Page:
Eddie Bernice Johnson

Trailblazing U.S. Representative, unrelenting promoter of women and people of color in STEM

Eddie Bernice Johnson, who retired last year as the oldest member of the U.S. House of Representatives after serving 15 terms, died December, 31, 2023. She is survived by a sister, a son, and three grandsons.

Born in Waco, Texas, in 1935, Johnson grew up in the segregated South and wanted to work in the medical field. She attended Saint Mary’s College in Indiana after learning there were no accredited nursing schools in Texas that she was allowed to attend. Upon graduation in 1955, she applied to work at the Veterans Administration hospital in Dallas. Hired sight-unseen by men who were surprised she was not white and male, she fought their blatantly racist and sexist treatment to maintain her position. She advanced to chief psychiatric nurse of the facility and helped establish its first union.

Barred by race from shopping freely at many of Dallas’s department stores, Johnson, along with a group of women, launched a boycott that led to a change of practices. Her unflinching activism mirrored changes across the country, including the civil rights movement of the 1960s and the passage of the 1965 Voting Rights Act, which enabled historically marginalized groups to participate in the political process.

In 1971, Democrats in Dallas County — then mostly white, conservative men — approved a districting map that effectively made it impossible for people of color to get elected. Johnson contributed to a grassroots effort to reverse the law. A court struck down parts of the map, creating a new district in which she eventually ran for office. She was elected to the Texas House of Representatives in 1972, the first Black woman from Dallas to win an election.

She helped establish the Texas Legislative Black Caucus, hosting meetings in her home. 

She helped establish the Texas Legislative Black Caucus, hosting meetings in her home. The caucus, which today has 20 members, focused on unions, factory safety, and schools serving minorities. Johnson pushed for women’s individual access to credit, the rights of victims of sexual assault, and the success of other women and Black candidates.

In 1986 she pursued and won a seat in the Texas state Senate. An open-minded negotiator, she worked across party lines to give minority-owned businesses access to government contracts. Again, she pursued and won a fight over unjust redistricting. In 1992 she sought and won election to the U.S. Congress from a district she helped create. While there she sponsored or co-sponsored 177 bills that became law.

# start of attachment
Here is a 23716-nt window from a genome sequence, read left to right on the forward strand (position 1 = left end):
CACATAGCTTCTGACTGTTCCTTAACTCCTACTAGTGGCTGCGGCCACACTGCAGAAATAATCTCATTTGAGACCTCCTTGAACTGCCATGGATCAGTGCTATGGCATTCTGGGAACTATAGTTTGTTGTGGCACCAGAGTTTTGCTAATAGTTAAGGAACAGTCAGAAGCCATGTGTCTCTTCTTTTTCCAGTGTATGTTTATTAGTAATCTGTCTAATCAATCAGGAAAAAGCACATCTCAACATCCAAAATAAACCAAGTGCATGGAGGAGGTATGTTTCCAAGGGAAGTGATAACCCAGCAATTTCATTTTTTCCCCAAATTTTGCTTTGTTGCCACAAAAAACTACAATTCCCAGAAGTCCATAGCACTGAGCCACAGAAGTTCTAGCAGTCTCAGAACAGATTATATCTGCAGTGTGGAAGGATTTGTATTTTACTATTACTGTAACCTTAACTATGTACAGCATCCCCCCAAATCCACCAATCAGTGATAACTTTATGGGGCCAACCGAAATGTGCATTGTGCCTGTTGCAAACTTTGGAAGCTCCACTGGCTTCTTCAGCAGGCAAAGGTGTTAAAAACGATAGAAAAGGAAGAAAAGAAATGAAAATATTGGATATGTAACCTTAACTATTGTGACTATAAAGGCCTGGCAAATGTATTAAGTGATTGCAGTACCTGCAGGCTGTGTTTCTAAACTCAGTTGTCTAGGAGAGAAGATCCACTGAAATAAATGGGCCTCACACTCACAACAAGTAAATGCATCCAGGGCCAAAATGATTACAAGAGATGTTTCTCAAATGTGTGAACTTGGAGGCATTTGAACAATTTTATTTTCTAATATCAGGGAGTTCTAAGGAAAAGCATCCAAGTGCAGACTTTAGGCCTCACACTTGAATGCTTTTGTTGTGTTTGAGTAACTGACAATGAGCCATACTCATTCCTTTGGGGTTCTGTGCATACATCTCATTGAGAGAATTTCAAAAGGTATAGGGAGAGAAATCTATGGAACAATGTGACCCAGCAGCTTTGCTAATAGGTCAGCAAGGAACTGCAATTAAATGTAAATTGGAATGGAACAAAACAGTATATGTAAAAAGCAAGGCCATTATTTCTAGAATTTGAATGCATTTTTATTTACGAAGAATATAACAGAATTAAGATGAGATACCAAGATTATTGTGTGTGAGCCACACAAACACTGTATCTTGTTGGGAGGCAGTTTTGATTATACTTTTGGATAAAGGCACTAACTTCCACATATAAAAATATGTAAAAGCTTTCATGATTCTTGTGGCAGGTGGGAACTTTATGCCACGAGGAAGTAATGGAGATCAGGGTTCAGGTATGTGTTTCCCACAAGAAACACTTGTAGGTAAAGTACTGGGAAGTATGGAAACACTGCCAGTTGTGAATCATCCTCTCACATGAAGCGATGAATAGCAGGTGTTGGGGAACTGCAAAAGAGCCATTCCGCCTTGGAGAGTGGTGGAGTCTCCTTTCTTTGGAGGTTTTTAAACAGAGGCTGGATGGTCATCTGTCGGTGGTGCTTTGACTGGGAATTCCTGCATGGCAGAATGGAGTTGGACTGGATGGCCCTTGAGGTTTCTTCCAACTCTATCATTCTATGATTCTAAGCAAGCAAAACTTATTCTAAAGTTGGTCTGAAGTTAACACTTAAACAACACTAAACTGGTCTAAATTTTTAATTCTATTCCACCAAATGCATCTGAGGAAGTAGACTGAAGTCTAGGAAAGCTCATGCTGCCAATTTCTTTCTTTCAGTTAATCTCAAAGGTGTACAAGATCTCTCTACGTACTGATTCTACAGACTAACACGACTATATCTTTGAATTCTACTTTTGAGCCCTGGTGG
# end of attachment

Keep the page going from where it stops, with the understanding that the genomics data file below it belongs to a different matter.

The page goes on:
The first registered nurse in Congress, Johnson joined the Transportation and Infrastructure Committee and the Committee on Science, Space, and Technology, becoming the first woman and first Black person to chair the latter. In 2001 she became chair of the Congressional Black Caucus. A dogged advocate of the scientific basis for climate change, she became chair of the House Subcommittee on Water Resources and Environment in 2007.

In 2008 Johnson was the first-ever recipient of the Society of Women Engineers’ President’s Award, bestowed by FY08 SWE President Michelle Tortolani in recognition of her outstanding efforts toward diversity and inclusion in STEM.

She championed funding for science research and increasing the participation of underrepresented groups in STEM education and careers. In one of her last major accomplishments, she contributed to the CHIPS and Science Act of 2022, fighting to ensure the law included the STEM Opportunities Act and the Combating Sexual Harassment in Science Act, both of which she sponsored.

In November 2022, as Johnson was preparing to retire, SWE CEO Karen Horting, CAE, and SWE’s Washington representative Della Cronin attended the unveiling of a portrait of Johnson at the Rayburn House office building. SWE presented her with a second President’s Award for “significant contributions to sponsoring and supporting legislation to protect and advance women and girls in STEM.”

— Laurie A. Shuster, Editor-in-Chief

SWE archives; The Texas Tribune, June 22, 2022; the Associated Press, Dec. 31, 2023; SWE All Together blog; The Washington Post, Jan. 2, 2024; NPR, Dec. 31, 2023.